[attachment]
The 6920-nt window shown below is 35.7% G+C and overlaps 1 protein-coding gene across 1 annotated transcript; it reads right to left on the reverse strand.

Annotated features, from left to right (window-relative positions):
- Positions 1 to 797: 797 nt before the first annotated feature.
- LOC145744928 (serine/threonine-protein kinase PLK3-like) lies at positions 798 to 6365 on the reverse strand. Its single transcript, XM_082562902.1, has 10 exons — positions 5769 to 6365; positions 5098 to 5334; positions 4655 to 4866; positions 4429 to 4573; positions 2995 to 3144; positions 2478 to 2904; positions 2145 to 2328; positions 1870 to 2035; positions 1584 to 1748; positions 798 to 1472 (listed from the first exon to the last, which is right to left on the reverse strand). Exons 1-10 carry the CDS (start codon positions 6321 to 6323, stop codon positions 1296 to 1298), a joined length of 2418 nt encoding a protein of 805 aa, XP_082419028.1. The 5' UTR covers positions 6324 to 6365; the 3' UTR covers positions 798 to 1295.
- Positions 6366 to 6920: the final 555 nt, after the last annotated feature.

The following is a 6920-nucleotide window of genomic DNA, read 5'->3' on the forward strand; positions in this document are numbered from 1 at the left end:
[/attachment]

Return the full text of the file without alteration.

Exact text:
The 6920-nt window shown below is 35.7% G+C and overlaps 1 protein-coding gene across 1 annotated transcript; it reads right to left on the reverse strand.

Annotated features, from left to right (window-relative positions):
- Positions 1 to 797: 797 nt before the first annotated feature.
- LOC145744928 (serine/threonine-protein kinase PLK3-like) lies at positions 798 to 6365 on the reverse strand. Its single transcript, XM_082562902.1, has 10 exons — positions 5769 to 6365; positions 5098 to 5334; positions 4655 to 4866; positions 4429 to 4573; positions 2995 to 3144; positions 2478 to 2904; positions 2145 to 2328; positions 1870 to 2035; positions 1584 to 1748; positions 798 to 1472 (listed from the first exon to the last, which is right to left on the reverse strand). Exons 1-10 carry the CDS (start codon positions 6321 to 6323, stop codon positions 1296 to 1298), a joined length of 2418 nt encoding a protein of 805 aa, XP_082419028.1. The 5' UTR covers positions 6324 to 6365; the 3' UTR covers positions 798 to 1295.
- Positions 6366 to 6920: the final 555 nt, after the last annotated feature.

The following is a 6920-nucleotide window of genomic DNA, read 5'->3' on the forward strand; positions in this document are numbered from 1 at the left end: